After taking into account selection bias, the study by the Ministry of Trade and Industry (MTI) and SkillsFuture Singapore (SSG) found that the real wages of workers who went for WSQ training were 0.8 per cent higher on average than their counterparts in a control group. Trainees who are in the course of attaining WSQ full qualifications experienced a real wage premium of 5.8 per cent on average in the year following the training. Unemployed individuals who attended a WSQ training module were 3.5 percentage points more likely than those in the control group to be employed in the year after training. Similarly, non-employed trainees working towards a WSQ full qualification (comprising a series of training modules) were 2.6 percentage points more likely than the control group to have found jobs a year after. The WSQ is a national credential system that trains, develops, assesses and certifies skills for the Singapore workforce, in support of the SkillsFuture movement.
Services productivity lagging wage growth
And the costs could keep going up this year, researchers from the Ministry of Trade and Industry (MTI) economics division have now said. The trend was felt in services industries - rather than in manufacturing - as productivity was higher in Singapore's external-facing sectors, according to official reports. Overall unit labour costs here inched up by 0.4 per cent last year, lifted by a 1.7 per cent rise in services, despite a 3.5 per cent drop in factories' manpower expenses. This tracked a broad pattern over the past five years: Businesses' unit labour cost rose by 1.5 per cent a year on average from 2013 to 2018, with manufacturing the only sector to see a decline, to the tune of 1.9 per cent. Overall unit labour cost is likely to keep facing upward pressure in 2019, said MTI economist Geraldine Lim. Manufacturing clocked the biggest productivity gains, at 9.8 per cent, while accommodation services was up by 6.3 per cent and finance and insurance grew by 4.2 per cent. Business costs this year are expected to be pushed up by both wage growth and higher office rents, although utilities costs - a key contributor in manufacturing expenses - could go down as oil prices drop.
Tighter foreign worker rules an effort at making labour market sustainable: Chan Minister for Trade and Industry Chan Chun Sing said the tightening in foreign worker rules announced in the Budget was a "surgical" move targeted at specific industries to make the labour market more sustainable. The aim is "to make sure that the Singapore foreign manpower dependency is on a sustainable trajectory", he said in an interview with Bloomberg. "We are not going to have an unlimited number of foreign workers in Singapore, but what we have and what we want is a higher quality of foreign workers," Mr Chan said. Finance Minister Heng Swee Keat said in his Budget speech that quotas for foreign workers in service industries, such as food and retail, will be lowered from next year to help boost productivity and curb labour growth. Mr Chan said Singapore would remain open to talent, particularly in industries such as artificial intelligence and financial technology, and is "playing for the long game" with this Budget.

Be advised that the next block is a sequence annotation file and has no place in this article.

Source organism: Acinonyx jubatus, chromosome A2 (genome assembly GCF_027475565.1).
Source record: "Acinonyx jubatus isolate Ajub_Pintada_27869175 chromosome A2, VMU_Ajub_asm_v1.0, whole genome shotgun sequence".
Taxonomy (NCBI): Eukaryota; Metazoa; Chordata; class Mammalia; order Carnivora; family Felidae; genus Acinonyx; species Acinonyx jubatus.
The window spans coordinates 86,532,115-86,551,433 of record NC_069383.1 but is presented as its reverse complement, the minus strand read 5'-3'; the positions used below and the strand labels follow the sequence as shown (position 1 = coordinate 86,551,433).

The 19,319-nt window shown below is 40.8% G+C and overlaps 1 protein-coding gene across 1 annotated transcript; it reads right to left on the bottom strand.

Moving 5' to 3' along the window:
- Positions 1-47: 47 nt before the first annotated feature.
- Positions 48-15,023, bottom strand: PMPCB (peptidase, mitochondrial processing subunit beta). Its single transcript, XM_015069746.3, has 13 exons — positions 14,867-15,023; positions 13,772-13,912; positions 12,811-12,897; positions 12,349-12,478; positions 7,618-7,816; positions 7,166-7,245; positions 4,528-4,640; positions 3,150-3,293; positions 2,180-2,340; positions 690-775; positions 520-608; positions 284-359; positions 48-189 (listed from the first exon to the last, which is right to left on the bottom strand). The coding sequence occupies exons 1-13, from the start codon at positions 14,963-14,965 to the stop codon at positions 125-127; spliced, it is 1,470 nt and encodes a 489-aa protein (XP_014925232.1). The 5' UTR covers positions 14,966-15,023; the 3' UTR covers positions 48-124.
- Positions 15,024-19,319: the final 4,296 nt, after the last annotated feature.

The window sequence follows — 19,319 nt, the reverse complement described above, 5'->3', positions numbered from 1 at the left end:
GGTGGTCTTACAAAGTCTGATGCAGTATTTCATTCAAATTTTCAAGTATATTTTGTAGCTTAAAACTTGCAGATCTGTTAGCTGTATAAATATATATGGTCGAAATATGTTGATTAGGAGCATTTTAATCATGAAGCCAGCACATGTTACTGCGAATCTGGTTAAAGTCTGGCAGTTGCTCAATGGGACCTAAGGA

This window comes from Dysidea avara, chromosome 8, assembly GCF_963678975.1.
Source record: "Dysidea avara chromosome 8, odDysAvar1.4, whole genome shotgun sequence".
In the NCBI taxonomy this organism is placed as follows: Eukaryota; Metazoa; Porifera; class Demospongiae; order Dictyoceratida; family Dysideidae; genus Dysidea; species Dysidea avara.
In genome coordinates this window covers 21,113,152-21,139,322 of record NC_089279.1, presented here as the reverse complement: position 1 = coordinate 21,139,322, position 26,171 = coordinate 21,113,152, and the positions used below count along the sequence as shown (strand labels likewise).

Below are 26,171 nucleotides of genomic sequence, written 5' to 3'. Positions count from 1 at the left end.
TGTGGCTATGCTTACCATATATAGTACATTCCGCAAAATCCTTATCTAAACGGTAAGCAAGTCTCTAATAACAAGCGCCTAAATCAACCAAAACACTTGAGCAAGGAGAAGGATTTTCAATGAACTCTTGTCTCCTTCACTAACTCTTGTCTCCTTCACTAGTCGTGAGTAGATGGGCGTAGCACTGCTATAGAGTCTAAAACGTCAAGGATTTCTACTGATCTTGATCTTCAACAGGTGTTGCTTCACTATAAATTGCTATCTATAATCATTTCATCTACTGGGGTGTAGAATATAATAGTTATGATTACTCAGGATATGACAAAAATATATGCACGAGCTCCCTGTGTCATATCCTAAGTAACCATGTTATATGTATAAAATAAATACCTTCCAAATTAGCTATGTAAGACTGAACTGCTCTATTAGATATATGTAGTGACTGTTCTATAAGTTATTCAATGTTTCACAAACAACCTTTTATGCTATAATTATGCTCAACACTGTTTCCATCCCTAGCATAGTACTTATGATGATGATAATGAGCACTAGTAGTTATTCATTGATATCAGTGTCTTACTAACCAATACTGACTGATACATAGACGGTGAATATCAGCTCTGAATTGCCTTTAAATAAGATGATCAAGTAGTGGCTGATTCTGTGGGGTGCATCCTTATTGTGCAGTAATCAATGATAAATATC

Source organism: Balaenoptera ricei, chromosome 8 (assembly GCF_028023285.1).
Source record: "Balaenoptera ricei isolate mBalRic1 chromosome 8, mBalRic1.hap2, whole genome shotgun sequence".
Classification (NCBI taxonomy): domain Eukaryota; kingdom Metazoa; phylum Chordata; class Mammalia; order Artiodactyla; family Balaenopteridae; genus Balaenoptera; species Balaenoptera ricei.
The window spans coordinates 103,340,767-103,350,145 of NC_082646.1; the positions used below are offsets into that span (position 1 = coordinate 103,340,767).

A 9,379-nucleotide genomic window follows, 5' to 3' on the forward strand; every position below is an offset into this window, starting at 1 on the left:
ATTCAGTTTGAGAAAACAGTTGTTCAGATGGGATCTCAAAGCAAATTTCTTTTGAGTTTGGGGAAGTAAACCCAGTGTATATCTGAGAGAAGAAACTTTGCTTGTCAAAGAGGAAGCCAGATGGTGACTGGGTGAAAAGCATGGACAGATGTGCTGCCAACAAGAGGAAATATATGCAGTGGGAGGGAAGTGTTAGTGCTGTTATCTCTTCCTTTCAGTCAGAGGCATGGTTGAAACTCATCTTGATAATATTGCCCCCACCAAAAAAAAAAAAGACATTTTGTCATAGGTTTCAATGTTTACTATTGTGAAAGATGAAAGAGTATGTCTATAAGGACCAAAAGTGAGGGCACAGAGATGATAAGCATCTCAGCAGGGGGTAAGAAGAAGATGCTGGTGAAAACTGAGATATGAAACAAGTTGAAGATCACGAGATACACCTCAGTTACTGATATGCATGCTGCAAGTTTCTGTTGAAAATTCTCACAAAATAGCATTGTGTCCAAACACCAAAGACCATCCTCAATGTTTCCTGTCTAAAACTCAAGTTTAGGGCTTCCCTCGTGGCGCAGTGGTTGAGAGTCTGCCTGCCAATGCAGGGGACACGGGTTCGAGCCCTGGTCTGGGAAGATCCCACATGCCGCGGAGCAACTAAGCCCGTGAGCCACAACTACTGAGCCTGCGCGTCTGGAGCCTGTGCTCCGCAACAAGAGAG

Fixing mindsets against F&B, retail jobs - not quotas - is key
Although tighter foreign manpower restrictions will force food and beverage (F&B) and retail firms to transform, there are challenges to getting started and limits to how far transformation can go, say business associations and firms. Where customer service is key, "you still need humans", said Singapore Retailers Association president R Dhinakaran - and hard-to-hire locals make foreign workers indispensable. "This cutting of the ratio really makes it difficult for us to operate." The services sector's foreign worker dependency ratio ceiling (DRC) - the maximum proportion of foreign workers in a firm - will go down from 40 per cent now to 38 per cent on Jan 1, 2020, and again to 35 per cent on Jan 1, 2021. It does not apply to Employment Pass holders. The services sub-DRC for mid-level skilled S Pass holders will be lowered from 15 per cent now to 13 per cent, and then to 10 per cent. Still, the nature of the service sector limits the extent to which humans can be replaced. Compared to other sectors, technology such as automation and robotics have limited applications in retail, said Mr Dhinakaran. But the root challenge, said firms, is that Singaporeans are reluctant to join the retail and F&B industries. Tackling this is the way forward to cope with DRC cuts, said retailers.
Trade between EU and Singapore crosses 100b euros; further boost expected from FTA
Trade in goods and services between Singapore and the EU has surpassed the symbolic 100 billioneuro (S$153.6 billion) mark, with the EU-Singapore free trade deals that were given the nod last week likely to further spur growth in the future. In particular, trade in goods between the two parties reached a record of 58 billion euros last year, up 9 per cent compared to 2017, according to freshly released data from the European Commission. Eurostat findings also showed that EU exports of goods to Singapore grew by 11.7 per cent in 2018, while imports went up by 4.8 per cent. Machinery & transport equipment, and chemical products dominated EU exports to Singapore in 2018, making up 46.7 per cent and 14.3 per cent respectively. The former grew by 16.8 per cent compared to a year ago.